> > > Brent Fitz (Slash) presents his drum kit

February 12, 2019 was a very good day for all Guns ‘N Roses, Slash, and Myles Kennedy fans in Poland, which probably also includes a large portion of Alter Bridge listeners. It was on that day that Slash, Myles Kennedy and The Conspirators visited our country and played an excellent and energetic show at the Atlas Arena in the city of Łódź. The man behind the drums for the band is Brent Fitz. We must admit he is a very nice and open bloke, who quickly agreed to show us around his office. It’s always good to know what kind of drums, cymbals, heads and hardware are used by a sticksman who has collaborated with the likes of Alice Cooper, Vince Neil, Theory of a Deadman, Bruce Kulick (KISS), Gene Simmons (KISS) or Brad Whitford (Aerosmith).

Hi! It’s Brent Fitz here. We’re in Poland at the Atlas Arena. It’s Slash feat. Myles Kennedy and The Conspirators. We’re on the ’Living the Dream’ tour and let’s have a little look at the drum kit.

DW drums. My favorite is always maple shells. This is a 13”, 16”, 18” Black Lacquer DW Maple kit. The bearing edges that I had done by them a little softer so the kit has a sort of warm sound, tunes really nice and more mellow as far as some of the overtones. I’m using clear Emperor heads on the kit. The kick drum is a 26” x 16” with the new Steve Smith Black Dot head – a Power Stroke with a black dot, so it’s kind of a new thing.

The snare drum. I’m into steel snares on this kit. I have two kits on tour with me right now: a Stainless Steel DW kit on my other rig. This is the European rig right now. I use good old steel snares on tour. It’s a 14” x 6.5”. I think on my other tour I was using a Nickle-Over-Steel or something. These are just good workhorse touring snare drums. In the studio, I sometimes like some different snares. I wanted to mention a little secret weapon that I discovered while in the studio, which is the Big Fat Snare Drum. This is my new favorite addition. It’s a 20-dollar investment. If anyone wants to go to your local drum store and buy one, it’s the coolest thing. I was doing a session in Canada and our producer was like: ’We wanna get this really fat snare sound so try this’. We used to do this in the 80s, when we’d cut snare heads and put them on top. I don’t know what it is about this particular design with the edging, but it sounds amazing. I just love it. It turns into a much deeper and fatter snare sound. For rock and the type of music we play, it fits in nicely with the mix.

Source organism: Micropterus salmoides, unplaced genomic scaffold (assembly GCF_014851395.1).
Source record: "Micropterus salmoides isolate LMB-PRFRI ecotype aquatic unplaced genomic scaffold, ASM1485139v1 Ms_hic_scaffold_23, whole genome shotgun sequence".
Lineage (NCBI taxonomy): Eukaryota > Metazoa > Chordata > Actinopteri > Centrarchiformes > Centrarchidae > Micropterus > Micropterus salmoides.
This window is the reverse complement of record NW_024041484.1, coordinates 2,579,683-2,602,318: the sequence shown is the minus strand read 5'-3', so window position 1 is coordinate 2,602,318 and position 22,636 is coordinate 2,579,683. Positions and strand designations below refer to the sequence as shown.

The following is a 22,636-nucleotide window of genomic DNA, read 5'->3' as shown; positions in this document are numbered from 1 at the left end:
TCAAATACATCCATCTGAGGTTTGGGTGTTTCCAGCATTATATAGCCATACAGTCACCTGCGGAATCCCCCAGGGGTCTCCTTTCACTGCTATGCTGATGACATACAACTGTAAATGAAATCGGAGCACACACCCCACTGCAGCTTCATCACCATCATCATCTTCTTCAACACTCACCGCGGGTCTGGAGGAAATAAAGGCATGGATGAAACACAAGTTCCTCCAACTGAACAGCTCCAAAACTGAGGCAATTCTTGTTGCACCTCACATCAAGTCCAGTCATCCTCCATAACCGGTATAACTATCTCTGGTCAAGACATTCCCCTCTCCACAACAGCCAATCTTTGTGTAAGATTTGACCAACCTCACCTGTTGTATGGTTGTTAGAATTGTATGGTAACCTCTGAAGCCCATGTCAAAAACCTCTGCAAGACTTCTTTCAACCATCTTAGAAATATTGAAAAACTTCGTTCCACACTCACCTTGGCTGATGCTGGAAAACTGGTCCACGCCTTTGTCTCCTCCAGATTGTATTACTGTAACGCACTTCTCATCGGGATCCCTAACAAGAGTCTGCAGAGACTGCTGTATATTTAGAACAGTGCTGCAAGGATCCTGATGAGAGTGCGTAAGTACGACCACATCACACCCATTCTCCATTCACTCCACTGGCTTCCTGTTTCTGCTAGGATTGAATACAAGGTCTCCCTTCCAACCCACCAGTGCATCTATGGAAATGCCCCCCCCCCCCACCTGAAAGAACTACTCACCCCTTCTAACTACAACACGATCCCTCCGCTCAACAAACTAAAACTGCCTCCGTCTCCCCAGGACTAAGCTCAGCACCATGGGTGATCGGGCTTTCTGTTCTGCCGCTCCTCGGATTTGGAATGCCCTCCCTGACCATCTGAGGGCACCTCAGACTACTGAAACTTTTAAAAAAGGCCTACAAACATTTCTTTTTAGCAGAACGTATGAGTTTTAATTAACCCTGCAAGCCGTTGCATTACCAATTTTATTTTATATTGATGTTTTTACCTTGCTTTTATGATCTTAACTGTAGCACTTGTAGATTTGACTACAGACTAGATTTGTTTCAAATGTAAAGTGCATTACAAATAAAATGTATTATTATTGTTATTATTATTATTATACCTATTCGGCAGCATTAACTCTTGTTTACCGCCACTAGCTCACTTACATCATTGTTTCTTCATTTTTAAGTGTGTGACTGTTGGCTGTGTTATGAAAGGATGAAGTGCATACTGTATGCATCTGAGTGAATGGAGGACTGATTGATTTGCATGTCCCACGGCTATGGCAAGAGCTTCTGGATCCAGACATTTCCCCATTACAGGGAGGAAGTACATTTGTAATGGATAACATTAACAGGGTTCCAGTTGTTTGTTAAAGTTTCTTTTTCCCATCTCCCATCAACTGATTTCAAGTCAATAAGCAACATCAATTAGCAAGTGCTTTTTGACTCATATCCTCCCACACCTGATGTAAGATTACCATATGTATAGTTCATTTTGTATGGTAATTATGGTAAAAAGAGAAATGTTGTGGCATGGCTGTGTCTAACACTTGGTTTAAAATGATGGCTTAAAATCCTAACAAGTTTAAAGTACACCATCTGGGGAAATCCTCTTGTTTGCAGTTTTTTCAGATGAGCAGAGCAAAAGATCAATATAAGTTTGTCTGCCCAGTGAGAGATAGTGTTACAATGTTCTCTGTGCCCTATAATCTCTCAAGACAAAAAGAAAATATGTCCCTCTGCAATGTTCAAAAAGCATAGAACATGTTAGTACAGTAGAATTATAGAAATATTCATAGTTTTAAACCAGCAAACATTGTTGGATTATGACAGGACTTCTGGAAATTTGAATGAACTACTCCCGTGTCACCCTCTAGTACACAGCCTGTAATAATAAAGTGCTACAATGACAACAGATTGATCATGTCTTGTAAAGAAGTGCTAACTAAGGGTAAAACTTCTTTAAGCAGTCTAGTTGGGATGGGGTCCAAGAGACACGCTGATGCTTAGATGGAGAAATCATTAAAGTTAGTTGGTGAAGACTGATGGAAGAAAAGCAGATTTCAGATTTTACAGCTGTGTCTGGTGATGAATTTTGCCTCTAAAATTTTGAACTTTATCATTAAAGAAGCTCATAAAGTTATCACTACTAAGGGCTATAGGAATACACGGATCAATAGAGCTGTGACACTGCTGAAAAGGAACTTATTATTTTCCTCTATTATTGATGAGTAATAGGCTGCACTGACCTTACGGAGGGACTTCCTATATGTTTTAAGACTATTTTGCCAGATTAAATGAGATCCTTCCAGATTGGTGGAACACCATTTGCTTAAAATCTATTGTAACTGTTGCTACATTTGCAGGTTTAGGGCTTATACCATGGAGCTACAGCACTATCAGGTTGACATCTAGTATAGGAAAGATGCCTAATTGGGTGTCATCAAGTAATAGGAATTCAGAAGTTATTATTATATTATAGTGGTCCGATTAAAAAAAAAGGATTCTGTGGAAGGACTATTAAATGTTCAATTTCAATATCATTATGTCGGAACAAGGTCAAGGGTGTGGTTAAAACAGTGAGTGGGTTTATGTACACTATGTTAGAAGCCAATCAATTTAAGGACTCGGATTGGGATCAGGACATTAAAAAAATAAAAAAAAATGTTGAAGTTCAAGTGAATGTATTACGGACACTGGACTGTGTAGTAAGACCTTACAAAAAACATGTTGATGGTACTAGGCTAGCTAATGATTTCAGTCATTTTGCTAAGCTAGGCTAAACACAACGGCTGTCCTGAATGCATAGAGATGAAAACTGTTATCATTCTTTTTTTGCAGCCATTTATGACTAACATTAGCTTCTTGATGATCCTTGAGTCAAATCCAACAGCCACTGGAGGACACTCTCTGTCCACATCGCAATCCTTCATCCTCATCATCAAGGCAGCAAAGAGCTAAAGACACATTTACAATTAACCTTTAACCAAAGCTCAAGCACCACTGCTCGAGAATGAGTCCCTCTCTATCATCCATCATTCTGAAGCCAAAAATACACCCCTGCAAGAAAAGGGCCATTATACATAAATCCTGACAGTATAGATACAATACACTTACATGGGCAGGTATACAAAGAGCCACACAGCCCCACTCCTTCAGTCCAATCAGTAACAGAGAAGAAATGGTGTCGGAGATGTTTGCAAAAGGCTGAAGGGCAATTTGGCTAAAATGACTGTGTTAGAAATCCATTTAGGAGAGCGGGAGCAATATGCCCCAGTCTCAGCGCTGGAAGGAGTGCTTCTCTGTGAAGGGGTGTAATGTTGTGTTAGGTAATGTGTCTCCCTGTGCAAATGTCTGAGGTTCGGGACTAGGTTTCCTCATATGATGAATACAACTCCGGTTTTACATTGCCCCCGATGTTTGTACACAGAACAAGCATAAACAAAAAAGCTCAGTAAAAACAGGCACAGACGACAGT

I’m using a DW extended footboard kick pedal and hi hat ’cause I have bog feet. It’s really great that they’ve come up with an extra inch longer pedals. They’re great for guys with larger feet. On the hi hat as well. It’s all DW 9000 series hardware. I like straight stands for the crashes – old school. Maybe for the ride, I will use the extended arm. Everything’s pretty classic and old school – one up, two down.

I just added a DW Pancake drum over here. Just for some effects at the end of songs. Of course, the cowbell’s important in a lot of music that we’re doing with Slash and Guns ’N Roses songs over the years. So it’s sort of been incorporated into what we’re doing with a lot of the new music. This is an LP custom one of a kind because it’s a chrome bell with a ridge rider on it. I tried a couple of different ridge riders to see which one didn’t choke the bell too much. I was using these chrome bells for the longest time that were fatigued after like 6 shows and I just had to figure out a new plan. I love the look of a chrome bell and wanted to have a ridge rider on it so if you go over to DW and ask them to sell you one…

I gotta introduce you to Imy James, my drum tech, who just recently won Top Dog award. He’s a top dog, top drum tech and I’m very honored to have him on tour with me right now. You were out on the road with Guns ’N Roses for the last three years working with Frank Ferrer, you worked for Daniel Adair. Those are both DW drummers. Cora Coleman with Prince and then you did Tommy Aldridge for many many years. Of course, one of our heroes.